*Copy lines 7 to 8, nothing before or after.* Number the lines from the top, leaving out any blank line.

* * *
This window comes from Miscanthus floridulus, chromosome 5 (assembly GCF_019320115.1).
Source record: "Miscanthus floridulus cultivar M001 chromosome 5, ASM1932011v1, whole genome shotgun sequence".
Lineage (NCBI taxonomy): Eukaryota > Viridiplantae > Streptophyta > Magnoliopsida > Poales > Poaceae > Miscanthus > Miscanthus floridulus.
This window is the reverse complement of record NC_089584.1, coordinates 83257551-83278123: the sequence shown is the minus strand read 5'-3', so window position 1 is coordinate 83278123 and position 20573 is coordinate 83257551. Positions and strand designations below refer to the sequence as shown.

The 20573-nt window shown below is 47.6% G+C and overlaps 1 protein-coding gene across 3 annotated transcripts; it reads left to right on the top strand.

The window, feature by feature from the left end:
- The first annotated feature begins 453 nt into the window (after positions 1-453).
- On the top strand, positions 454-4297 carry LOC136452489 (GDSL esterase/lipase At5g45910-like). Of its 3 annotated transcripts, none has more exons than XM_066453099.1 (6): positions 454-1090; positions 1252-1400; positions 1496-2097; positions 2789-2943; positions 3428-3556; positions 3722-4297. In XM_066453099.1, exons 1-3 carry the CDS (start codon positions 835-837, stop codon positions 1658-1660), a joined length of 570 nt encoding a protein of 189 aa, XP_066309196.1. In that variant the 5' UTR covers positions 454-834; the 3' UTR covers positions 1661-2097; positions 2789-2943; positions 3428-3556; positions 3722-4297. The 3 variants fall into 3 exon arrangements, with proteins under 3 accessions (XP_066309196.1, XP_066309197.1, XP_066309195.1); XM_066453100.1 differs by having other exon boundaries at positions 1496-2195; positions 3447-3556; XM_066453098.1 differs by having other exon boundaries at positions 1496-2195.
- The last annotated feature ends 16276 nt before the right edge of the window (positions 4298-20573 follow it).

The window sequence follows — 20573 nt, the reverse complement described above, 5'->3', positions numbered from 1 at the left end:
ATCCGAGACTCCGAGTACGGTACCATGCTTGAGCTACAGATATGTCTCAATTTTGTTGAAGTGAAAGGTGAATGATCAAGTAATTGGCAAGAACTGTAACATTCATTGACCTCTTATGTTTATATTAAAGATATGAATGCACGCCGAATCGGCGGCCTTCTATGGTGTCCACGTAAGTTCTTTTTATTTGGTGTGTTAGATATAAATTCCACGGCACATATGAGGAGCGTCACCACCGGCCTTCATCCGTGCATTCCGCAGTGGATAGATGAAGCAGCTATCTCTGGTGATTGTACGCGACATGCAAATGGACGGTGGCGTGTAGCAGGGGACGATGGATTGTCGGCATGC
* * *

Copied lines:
- The first annotated feature begins 453 nt into the window (after positions 1-453).
- On the top strand, positions 454-4297 carry LOC136452489 (GDSL esterase/lipase At5g45910-like). Of its 3 annotated transcripts, none has more exons than XM_066453099.1 (6): positions 454-1090; positions 1252-1400; positions 1496-2097; positions 2789-2943; positions 3428-3556; positions 3722-4297. In XM_066453099.1, exons 1-3 carry the CDS (start codon positions 835-837, stop codon positions 1658-1660), a joined length of 570 nt encoding a protein of 189 aa, XP_066309196.1. In that variant the 5' UTR covers positions 454-834; the 3' UTR covers positions 1661-2097; positions 2789-2943; positions 3428-3556; positions 3722-4297. The 3 variants fall into 3 exon arrangements, with proteins under 3 accessions (XP_066309196.1, XP_066309197.1, XP_066309195.1); XM_066453100.1 differs by having other exon boundaries at positions 1496-2195; positions 3447-3556; XM_066453098.1 differs by having other exon boundaries at positions 1496-2195.